IDEAS home Printed from https://ideas.repec.org/p/wbk/wbrwps/8163.html
   My bibliography  Save this paper

Peer effects in the demand for property rights : experimental evidence from urban Tanzania

Author

Listed:
  • Collin,Matthew Edward

Abstract

This paper investigates the presence of endogenous peer effects in the adoption of formal property rights. Using data from a unique land titling experiment held in an unplanned settlement in Dar es Salaam, the analysis finds a strong, positive impact of neighbor adoption on the household's choice to purchase a land title. The paper also shows that this relationship holds in a separate, identical experiment held a year later in a nearby community, as well as in administrative data for more than 160,000 land parcels in the same city. Although the exact channel is undetermined, the evidence points toward complementarities in the reduction in expropriation risk, as peer effects are strongest between households living close to each other and there is some evidence that peer effects are strongest for households most concerned with expropriation. The results show that, within the Tanzanian context, households will reinforce each other?s decisions to enter formal tenure systems.

Suggested Citation

  • Collin,Matthew Edward, 2017. "Peer effects in the demand for property rights : experimental evidence from urban Tanzania," Policy Research Working Paper Series 8163, The World Bank.
  • Handle: RePEc:wbk:wbrwps:8163
    as

    Download full text from publisher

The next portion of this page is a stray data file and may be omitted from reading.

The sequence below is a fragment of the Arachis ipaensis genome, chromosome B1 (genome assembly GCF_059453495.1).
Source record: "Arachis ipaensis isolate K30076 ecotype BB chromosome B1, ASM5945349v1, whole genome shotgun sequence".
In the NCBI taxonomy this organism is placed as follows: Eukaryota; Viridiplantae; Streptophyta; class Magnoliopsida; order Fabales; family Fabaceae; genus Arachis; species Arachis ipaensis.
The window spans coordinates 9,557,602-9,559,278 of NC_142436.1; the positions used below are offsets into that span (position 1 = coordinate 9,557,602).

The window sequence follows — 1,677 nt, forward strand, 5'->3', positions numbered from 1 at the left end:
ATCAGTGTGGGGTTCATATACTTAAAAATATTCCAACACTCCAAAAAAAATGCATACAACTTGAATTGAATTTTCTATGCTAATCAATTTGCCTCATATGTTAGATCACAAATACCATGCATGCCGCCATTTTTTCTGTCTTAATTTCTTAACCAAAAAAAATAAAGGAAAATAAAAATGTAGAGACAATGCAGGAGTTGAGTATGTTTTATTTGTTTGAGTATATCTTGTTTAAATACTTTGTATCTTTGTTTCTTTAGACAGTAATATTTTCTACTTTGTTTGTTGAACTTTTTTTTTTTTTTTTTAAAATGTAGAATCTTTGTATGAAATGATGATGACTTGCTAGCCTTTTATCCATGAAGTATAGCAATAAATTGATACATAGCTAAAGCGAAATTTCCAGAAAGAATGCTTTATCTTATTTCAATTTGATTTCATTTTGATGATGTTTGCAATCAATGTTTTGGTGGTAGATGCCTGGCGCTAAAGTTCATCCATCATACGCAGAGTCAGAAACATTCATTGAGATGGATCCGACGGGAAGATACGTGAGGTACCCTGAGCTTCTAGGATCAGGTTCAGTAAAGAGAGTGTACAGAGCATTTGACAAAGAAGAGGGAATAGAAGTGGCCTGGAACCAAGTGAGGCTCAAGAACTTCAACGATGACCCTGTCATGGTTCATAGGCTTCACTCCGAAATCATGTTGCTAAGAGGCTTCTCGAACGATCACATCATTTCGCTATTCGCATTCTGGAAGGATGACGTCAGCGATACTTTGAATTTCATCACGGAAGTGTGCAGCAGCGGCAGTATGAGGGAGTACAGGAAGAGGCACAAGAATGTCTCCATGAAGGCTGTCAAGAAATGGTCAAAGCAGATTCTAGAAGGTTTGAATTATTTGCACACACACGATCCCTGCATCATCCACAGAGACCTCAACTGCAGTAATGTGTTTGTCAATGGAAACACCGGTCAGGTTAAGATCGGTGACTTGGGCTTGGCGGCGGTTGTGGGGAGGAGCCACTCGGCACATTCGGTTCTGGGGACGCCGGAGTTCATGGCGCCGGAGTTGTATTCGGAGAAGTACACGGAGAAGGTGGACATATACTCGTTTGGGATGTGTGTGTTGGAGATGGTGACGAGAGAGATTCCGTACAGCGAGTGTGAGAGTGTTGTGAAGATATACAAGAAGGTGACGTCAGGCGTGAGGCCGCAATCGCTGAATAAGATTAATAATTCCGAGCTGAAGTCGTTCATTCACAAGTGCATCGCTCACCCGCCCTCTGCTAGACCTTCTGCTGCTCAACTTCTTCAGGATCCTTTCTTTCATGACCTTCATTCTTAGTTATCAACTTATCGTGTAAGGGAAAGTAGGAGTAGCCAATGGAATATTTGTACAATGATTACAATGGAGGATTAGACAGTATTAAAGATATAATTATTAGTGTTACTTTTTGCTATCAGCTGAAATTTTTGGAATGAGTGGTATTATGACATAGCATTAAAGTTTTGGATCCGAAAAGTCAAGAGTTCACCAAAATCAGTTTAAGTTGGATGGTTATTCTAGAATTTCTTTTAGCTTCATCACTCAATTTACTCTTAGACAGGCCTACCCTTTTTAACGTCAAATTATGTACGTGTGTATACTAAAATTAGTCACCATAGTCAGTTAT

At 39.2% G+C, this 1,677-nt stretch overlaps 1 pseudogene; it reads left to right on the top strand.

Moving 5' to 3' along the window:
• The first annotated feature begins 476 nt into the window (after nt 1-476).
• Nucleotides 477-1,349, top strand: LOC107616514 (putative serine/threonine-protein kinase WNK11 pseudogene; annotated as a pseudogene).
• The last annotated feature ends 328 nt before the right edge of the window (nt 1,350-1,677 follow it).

File URL: http://documents.worldbank.org/curated/en/319671502392393212/pdf/WPS8163.pdf
    Download Restriction: no

    Citations

    Citations are extracted by the CitEc Project, subscribe to its RSS feed for this item.
    as


    Cited by:

    1. Matthew Collin, 2013. "Tribe or title? Ethnic enclaves and the demand for formal land tenure in a Tanzanian slum," CSAE Working Paper Series 2013-12, Centre for the Study of African Economies, University of Oxford.
    2. Bet Caeyers, 2014. "Peer effects in development programme awareness of vulnerable groups in rural Tanzania," CSAE Working Paper Series 2014-11, Centre for the Study of African Economies, University of Oxford.
    3. Bet Caeyers, 2014. "Exclusion bias in empirical social interaction models: causes, consequences and solutions," CSAE Working Paper Series 2014-05, Centre for the Study of African Economies, University of Oxford.

    Corrections

    All material on this site has been provided by the respective publishers and authors. You can help correct errors and omissions. When requesting a correction, please mention this item's handle: RePEc:wbk:wbrwps:8163. See general information about how to correct material in RePEc.

    For technical questions regarding this item, or to correct its authors, title, abstract, bibliographic or download information, contact: (Roula I. Yazigi) or (Marina Grazioli). General contact details of provider: http://edirc.repec.org/data/dvewbus.html .

    If you have authored this item and are not yet registered with RePEc, we encourage you to do it here. This allows to link your profile to this item. It also allows you to accept potential citations to this item that we are uncertain about.

    We have no references for this item. You can help adding them by using this form .

    If you know of missing items citing this one, you can help us creating those links by adding the relevant references in the same way as above, for each refering item. If you are a registered author of this item, you may also want to check the "citations" tab in your RePEc Author Service profile, as there may be some citations waiting for confirmation.

    Please note that corrections may take a couple of weeks to filter through the various RePEc services.

    IDEAS is a RePEc service hosted by the Research Division of the Federal Reserve Bank of St. Louis . RePEc uses bibliographic data supplied by the respective publishers.